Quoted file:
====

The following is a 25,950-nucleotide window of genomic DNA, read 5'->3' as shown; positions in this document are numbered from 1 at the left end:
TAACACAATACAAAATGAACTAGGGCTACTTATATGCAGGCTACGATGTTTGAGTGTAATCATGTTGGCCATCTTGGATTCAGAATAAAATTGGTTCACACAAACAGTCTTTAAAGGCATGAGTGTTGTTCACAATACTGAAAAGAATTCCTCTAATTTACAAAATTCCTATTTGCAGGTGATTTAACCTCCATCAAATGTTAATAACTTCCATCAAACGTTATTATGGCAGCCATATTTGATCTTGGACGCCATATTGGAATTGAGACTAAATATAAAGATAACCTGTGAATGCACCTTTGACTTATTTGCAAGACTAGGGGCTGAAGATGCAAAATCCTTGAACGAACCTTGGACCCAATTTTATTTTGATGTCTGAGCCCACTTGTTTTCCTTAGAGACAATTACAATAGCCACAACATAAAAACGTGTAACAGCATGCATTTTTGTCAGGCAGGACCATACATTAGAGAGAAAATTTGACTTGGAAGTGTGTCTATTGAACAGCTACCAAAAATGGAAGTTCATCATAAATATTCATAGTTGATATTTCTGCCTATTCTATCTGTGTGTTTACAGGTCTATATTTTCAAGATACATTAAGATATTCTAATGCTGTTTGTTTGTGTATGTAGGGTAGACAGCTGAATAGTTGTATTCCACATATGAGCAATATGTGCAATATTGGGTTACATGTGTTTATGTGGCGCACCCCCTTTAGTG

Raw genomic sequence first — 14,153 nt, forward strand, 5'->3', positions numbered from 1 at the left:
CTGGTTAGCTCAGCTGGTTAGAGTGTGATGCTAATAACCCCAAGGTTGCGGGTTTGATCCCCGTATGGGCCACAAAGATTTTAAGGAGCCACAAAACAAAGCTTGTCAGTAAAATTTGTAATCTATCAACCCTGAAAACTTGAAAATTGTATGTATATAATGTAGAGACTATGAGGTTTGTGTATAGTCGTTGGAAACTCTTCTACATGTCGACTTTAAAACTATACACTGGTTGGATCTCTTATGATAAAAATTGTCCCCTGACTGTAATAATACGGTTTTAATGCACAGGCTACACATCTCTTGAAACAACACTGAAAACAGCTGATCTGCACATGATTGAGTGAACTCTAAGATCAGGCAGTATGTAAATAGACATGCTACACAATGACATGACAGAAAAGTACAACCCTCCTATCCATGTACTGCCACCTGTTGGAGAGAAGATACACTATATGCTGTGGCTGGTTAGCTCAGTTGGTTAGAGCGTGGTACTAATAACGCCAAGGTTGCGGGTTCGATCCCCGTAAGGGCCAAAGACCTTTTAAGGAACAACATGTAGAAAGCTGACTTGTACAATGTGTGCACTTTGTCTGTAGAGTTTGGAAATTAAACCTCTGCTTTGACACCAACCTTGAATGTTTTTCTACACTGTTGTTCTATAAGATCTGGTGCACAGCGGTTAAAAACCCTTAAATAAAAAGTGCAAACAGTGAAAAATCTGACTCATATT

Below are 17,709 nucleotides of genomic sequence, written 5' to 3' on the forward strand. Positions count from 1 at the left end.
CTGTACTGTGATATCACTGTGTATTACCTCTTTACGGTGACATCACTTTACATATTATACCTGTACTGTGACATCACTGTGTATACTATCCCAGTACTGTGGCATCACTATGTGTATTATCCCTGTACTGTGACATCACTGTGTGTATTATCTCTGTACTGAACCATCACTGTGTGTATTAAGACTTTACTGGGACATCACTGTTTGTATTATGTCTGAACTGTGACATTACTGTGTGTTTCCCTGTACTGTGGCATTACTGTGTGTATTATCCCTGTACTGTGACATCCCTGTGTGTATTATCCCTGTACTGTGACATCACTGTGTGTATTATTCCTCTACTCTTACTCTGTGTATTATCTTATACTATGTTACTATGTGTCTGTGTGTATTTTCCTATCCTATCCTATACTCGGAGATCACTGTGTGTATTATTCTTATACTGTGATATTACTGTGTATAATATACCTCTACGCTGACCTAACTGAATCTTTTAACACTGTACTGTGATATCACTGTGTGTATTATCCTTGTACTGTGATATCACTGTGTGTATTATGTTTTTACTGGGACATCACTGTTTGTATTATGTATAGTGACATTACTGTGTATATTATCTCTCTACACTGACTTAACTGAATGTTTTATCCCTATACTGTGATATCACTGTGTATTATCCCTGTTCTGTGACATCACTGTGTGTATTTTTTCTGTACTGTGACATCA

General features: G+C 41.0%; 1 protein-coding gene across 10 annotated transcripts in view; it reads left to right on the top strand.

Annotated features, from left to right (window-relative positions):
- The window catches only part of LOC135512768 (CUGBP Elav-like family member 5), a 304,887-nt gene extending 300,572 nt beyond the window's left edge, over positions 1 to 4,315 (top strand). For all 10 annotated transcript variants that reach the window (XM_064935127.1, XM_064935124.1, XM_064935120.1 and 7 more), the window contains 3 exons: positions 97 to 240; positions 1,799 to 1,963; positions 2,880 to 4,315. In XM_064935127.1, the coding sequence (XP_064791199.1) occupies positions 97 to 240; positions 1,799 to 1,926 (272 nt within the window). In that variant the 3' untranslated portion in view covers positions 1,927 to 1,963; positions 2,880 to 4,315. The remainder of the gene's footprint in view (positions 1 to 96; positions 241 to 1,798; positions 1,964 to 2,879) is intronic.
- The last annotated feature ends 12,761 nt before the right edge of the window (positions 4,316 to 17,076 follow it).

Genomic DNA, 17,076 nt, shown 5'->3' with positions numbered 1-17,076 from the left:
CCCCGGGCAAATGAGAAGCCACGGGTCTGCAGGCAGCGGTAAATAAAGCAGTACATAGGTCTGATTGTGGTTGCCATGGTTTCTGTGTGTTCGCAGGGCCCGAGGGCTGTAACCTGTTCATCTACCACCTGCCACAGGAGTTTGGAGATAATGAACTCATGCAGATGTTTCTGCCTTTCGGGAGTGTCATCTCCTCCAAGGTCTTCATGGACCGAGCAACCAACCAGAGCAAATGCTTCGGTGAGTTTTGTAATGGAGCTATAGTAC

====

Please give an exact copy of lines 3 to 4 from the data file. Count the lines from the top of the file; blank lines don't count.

Raw genomic sequence first — 14,153 nt, forward strand, 5'->3', positions numbered from 1 at the left:
CTGGTTAGCTCAGCTGGTTAGAGTGTGATGCTAATAACCCCAAGGTTGCGGGTTTGATCCCCGTATGGGCCACAAAGATTTTAAGGAGCCACAAAACAAAGCTTGTCAGTAAAATTTGTAATCTATCAACCCTGAAAACTTGAAAATTGTATGTATATAATGTAGAGACTATGAGGTTTGTGTATAGTCGTTGGAAACTCTTCTACATGTCGACTTTAAAACTATACACTGGTTGGATCTCTTATGATAAAAATTGTCCCCTGACTGTAATAATACGGTTTTAATGCACAGGCTACACATCTCTTGAAACAACACTGAAAACAGCTGATCTGCACATGATTGAGTGAACTCTAAGATCAGGCAGTATGTAAATAGACATGCTACACAATGACATGACAGAAAAGTACAACCCTCCTATCCATGTACTGCCACCTGTTGGAGAGAAGATACACTATATGCTGTGGCTGGTTAGCTCAGTTGGTTAGAGCGTGGTACTAATAACGCCAAGGTTGCGGGTTCGATCCCCGTAAGGGCCAAAGACCTTTTAAGGAACAACATGTAGAAAGCTGACTTGTACAATGTGTGCACTTTGTCTGTAGAGTTTGGAAATTAAACCTCTGCTTTGACACCAACCTTGAATGTTTTTCTACACTGTTGTTCTATAAGATCTGGTGCACAGCGGTTAAAAACCCTTAAATAAAAAGTGCAAACAGTGAAAAATCTGACTCATATT